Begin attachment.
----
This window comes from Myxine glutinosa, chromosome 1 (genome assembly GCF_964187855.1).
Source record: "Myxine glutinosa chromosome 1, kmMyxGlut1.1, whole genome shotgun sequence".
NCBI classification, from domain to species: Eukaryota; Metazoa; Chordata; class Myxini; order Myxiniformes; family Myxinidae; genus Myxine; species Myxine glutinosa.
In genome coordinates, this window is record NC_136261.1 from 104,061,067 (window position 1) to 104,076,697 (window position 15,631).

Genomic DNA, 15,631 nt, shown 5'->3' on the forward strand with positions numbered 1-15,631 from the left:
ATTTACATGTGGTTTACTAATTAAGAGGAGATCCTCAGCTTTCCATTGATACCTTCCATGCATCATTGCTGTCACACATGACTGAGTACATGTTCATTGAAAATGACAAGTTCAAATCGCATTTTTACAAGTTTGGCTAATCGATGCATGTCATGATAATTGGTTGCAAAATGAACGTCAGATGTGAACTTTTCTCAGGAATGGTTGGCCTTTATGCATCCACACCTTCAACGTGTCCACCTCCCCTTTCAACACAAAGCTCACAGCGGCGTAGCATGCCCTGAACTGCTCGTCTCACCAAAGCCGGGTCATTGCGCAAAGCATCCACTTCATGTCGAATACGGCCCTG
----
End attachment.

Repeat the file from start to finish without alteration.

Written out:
This window comes from Myxine glutinosa, chromosome 1 (genome assembly GCF_964187855.1).
Source record: "Myxine glutinosa chromosome 1, kmMyxGlut1.1, whole genome shotgun sequence".
NCBI classification, from domain to species: Eukaryota; Metazoa; Chordata; class Myxini; order Myxiniformes; family Myxinidae; genus Myxine; species Myxine glutinosa.
In genome coordinates, this window is record NC_136261.1 from 104,061,067 (window position 1) to 104,076,697 (window position 15,631).

Genomic DNA, 15,631 nt, shown 5'->3' on the forward strand with positions numbered 1-15,631 from the left:
ATTTACATGTGGTTTACTAATTAAGAGGAGATCCTCAGCTTTCCATTGATACCTTCCATGCATCATTGCTGTCACACATGACTGAGTACATGTTCATTGAAAATGACAAGTTCAAATCGCATTTTTACAAGTTTGGCTAATCGATGCATGTCATGATAATTGGTTGCAAAATGAACGTCAGATGTGAACTTTTCTCAGGAATGGTTGGCCTTTATGCATCCACACCTTCAACGTGTCCACCTCCCCTTTCAACACAAAGCTCACAGCGGCGTAGCATGCCCTGAACTGCTCGTCTCACCAAAGCCGGGTCATTGCGCAAAGCATCCACTTCATGTCGAATACGGCCCTG